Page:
Southam, Gloucestershire

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Southam
Southam Church.jpg
Church of the Ascension, Southam, Gloucestershire
Southam is located in Gloucestershire
Southam
Southam
Southam shown within Gloucestershire
Population 1,175 
OS grid reference SO970256
Civil parish
  • Southam
District
Shire county
Region
Country England
Sovereign state United Kingdom
Post town Cheltenham
Postcode district GL52
Police Gloucestershire
Fire Gloucestershire
Ambulance South Western
EU Parliament South West England
List of places
UK
England
Gloucestershire
51°55′45″N 2°02′37″W / 51.929266°N 2.043728°W / 51.929266; -2.043728Coordinates: 51°55′45″N 2°02′37″W / 51.929266°N 2.043728°W / 51.929266; -2.043728

Southam is a village in Gloucestershire, England, located on the outskirts of Cheltenham. Its main features are a castle, which has now been converted to a hotel, and the Gloucestershire Warwickshire Railway, which runs through the outskirts of the village.

It is primarily a residential community for workers in Cheltenham, and has a growing retired and working population, attracted by the scenic countryside.

Though small in size, Southam has a thriving community. The village hall is used for coffee mornings, yoga sessions and the regularly occurring kids club among other things.

The parish of Southam had a population of 1,175 according to the 2011 census.[1]

History[edit]

By c.991 the name Southam was already in use, possibly derived from its position south of the larger parish of Bishop's Cleeve.[2] In the Domesday Book it is written as Surham and was held by Durand, the Sheriff of Gloucester.[3] From 1865 the village was also known as Southam-de-la-bere, this was to distinguish it from Southam in Warwickshire.[4]

Before Southam was in the hands of the de la Bere family in the 17th century, the land was owned by Humphrey de Bohun, 7th Earl of Hereford. His youngest daughter, Mary de Bohun, was given the Manor as a dowry when she married Henry Bolingbroke in 1381, who later became Henry IV.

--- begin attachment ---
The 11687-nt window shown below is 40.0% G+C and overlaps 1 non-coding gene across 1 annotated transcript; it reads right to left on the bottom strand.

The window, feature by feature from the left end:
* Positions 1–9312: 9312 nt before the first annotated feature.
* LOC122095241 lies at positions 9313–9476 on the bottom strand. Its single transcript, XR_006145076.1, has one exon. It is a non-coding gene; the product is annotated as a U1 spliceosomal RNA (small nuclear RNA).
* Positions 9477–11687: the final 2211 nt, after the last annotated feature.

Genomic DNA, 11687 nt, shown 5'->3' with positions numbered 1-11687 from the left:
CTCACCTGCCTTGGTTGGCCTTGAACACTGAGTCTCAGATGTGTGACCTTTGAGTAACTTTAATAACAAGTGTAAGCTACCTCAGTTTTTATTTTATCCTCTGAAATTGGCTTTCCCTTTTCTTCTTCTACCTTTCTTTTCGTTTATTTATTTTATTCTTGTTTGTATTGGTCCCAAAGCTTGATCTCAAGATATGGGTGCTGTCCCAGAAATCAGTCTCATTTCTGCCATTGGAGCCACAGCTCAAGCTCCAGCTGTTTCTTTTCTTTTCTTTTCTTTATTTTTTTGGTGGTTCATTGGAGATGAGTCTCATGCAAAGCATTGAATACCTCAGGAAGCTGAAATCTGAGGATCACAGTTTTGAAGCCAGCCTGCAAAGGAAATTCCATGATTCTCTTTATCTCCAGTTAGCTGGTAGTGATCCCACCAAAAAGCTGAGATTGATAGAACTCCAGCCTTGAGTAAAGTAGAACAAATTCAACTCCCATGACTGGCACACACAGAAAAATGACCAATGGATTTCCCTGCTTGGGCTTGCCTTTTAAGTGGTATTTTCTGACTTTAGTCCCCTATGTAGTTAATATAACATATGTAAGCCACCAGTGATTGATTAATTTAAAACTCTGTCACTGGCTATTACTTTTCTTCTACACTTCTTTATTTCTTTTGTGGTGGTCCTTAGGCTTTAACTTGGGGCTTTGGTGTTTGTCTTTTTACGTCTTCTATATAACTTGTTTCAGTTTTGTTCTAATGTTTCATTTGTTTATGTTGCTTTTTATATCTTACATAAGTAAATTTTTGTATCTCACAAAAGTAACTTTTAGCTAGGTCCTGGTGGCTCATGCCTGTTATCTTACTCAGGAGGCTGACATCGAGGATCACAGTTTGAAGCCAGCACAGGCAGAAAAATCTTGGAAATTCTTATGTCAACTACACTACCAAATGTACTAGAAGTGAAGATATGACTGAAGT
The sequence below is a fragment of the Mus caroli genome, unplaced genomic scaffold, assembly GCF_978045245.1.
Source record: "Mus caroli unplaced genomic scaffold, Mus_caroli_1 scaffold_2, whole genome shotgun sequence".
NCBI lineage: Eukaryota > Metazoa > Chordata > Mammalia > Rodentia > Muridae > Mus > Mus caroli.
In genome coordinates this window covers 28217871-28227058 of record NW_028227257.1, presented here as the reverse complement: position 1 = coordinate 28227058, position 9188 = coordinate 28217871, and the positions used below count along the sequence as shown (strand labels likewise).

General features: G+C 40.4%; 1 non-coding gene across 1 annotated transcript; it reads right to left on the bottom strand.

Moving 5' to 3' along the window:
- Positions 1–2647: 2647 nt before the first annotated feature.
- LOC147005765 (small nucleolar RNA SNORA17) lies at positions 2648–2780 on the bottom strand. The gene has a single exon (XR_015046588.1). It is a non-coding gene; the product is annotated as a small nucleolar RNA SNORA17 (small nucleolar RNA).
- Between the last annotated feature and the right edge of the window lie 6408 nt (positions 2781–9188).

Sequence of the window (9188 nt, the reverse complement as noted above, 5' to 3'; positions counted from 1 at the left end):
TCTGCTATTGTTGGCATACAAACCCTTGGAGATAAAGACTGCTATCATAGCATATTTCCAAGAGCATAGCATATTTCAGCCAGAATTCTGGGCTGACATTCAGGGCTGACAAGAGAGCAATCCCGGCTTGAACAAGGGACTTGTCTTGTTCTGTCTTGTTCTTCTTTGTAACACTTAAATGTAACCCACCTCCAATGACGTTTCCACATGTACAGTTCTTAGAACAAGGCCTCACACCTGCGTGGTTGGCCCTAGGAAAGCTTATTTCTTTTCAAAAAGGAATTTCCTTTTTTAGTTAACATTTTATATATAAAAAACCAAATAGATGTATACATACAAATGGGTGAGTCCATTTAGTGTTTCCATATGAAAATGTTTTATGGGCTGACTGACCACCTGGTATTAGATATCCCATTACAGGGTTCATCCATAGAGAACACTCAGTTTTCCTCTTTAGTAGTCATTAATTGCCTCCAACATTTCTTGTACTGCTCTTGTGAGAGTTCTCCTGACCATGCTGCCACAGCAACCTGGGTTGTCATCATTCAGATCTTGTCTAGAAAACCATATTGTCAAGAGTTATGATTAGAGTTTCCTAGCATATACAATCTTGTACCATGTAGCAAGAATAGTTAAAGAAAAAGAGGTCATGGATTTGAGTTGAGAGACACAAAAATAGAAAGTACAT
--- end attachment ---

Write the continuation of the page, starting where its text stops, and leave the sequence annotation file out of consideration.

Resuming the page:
Henry IV annexed it to the Duchy of Lancaster and later on James I granted the Manor to Robert Cecil, the Earl of Salisbury, who then sold it to Richard de la Bere.

Richard de la Bere was the Lord of the Manor of Southam from 1609,[5] and his Manor house was near the present Pigeon House in Southam Lane.

Richard de la Bere was a Barrister of Law at Lincoln's Inn, and he died in 1636. His wife Margaret had the magnificent de la Bere tomb built in the south aisle of St. Michael’s Church in Bishop’s Cleeve in 1639, at a cost of £400.

They had no children, so his cousin, Kinnard de la Bere, inherited the title, and Southam House became the Manor House from 1636. Also leaving no direct male heir, Kinnard left the manor to William Baghott of Prestbury, the second son of William Baghott and Anne de la Bere (m.1684),[6] who took on the name and crest of de la Bere. His eldest son, Thomas Baghott de la Bere, then inherited the estate.[7]

Southam House, now Ellenborough Park Hotel

Thomas Goodman is thought to have begun building Southam House c.1500 and was completed by Sir John Huddleston,[8] who was steward of Sudeley Castle.[9]

Southam House was later used by The Oriel School for Girls and now it is the Ellenborough Park Hotel.

The Grade II* listed Tithe Barn[10] and 12th-century Church of the Ascension[11] are also points of interest. The church was abandoned to storing crops and making cider at some stage after 1646. In 1862 The Earl of Ellenborough restored the church in memory of his first wife, Lady Octavia Stewart, who had died of tuberculosis after five years of marriage. Ownership of the church transferred to the Diocese of Gloucester in 1957.


References[edit]

  1. ^ "Southam (Parish): Key Figures for 2011 Census: Key Statistics". Neighbourhood Statistics. Office for National Statistics. Retrieved 16 March 2015. 
  2. ^ "Parishes: Bishop's Cleeve: British History Online". British History Online. University of London. Retrieved 16 March 2015. 
  3. ^ Hinde, Thomas (1985). The Domesday Book, England's Heritage Then & Now. Book Club Associates. p. 114. ISBN 0091618304. 
  4. ^ "Parishes: Bishop's Cleeve: British History Online". British History Online. University of London. Retrieved 18 March 2015. 
  5. ^ Griffith, Samuel (1826). Griffith's New historical description of Cheltenham and its vicinity. Longman, Rees, Orme, Brown and Green. p. 57. Retrieved 17 March 2015. 
  6. ^ "Ellenborough Estate: The National Archives". The National Archives. The National Archives. Retrieved 18 March 2015. 
  7. ^ Rudge, Thomas (1803). The History of the County of Gloucester: Compressed and Brought Down to the Year 1803. G F Harris, Herald Newspaper Office. p. 91. Retrieved 18 March 2015. 
  8. ^ "Parishes: Bishop's Cleeve: British History Online". British History Online. University of London. Retrieved 17 March 2015. 
  9. ^ "History of Bishop's Cleeve and Southam". cheltenham4u. cheltenham4u.co.uk. Retrieved 16 March 2015. 
  10. ^ Historic England. "Details from listed building database (1091668)". National Heritage List for England. Retrieved 17 March 2015. 
  11. ^ Historic England. "Details from listed building database (1303115)". National Heritage List for England. Retrieved 17 March 2015. 

External links[edit]

Media related to Southam, Gloucestershire at Wikimedia Commons